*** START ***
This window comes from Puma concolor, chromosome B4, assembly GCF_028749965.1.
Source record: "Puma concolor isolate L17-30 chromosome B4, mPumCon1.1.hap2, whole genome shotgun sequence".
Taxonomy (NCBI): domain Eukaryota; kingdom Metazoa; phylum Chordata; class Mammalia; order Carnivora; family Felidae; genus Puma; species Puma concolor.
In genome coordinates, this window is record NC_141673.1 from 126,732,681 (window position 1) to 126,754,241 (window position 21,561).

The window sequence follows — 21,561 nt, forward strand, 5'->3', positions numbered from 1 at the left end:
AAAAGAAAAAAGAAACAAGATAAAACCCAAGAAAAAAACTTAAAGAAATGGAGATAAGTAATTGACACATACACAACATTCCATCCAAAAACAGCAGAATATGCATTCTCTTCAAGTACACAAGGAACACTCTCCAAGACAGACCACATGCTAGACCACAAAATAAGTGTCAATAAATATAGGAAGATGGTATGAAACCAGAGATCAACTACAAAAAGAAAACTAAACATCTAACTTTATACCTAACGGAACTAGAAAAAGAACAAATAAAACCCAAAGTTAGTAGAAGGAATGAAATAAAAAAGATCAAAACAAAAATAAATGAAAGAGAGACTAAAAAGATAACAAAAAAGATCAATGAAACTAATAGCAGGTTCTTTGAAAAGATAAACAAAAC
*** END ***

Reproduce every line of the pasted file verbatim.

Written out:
This window comes from Puma concolor, chromosome B4, assembly GCF_028749965.1.
Source record: "Puma concolor isolate L17-30 chromosome B4, mPumCon1.1.hap2, whole genome shotgun sequence".
Taxonomy (NCBI): domain Eukaryota; kingdom Metazoa; phylum Chordata; class Mammalia; order Carnivora; family Felidae; genus Puma; species Puma concolor.
In genome coordinates, this window is record NC_141673.1 from 126,732,681 (window position 1) to 126,754,241 (window position 21,561).

The window sequence follows — 21,561 nt, forward strand, 5'->3', positions numbered from 1 at the left end:
AAAAGAAAAAAGAAACAAGATAAAACCCAAGAAAAAAACTTAAAGAAATGGAGATAAGTAATTGACACATACACAACATTCCATCCAAAAACAGCAGAATATGCATTCTCTTCAAGTACACAAGGAACACTCTCCAAGACAGACCACATGCTAGACCACAAAATAAGTGTCAATAAATATAGGAAGATGGTATGAAACCAGAGATCAACTACAAAAAGAAAACTAAACATCTAACTTTATACCTAACGGAACTAGAAAAAGAACAAATAAAACCCAAAGTTAGTAGAAGGAATGAAATAAAAAAGATCAAAACAAAAATAAATGAAAGAGAGACTAAAAAGATAACAAAAAAGATCAATGAAACTAATAGCAGGTTCTTTGAAAAGATAAACAAAAC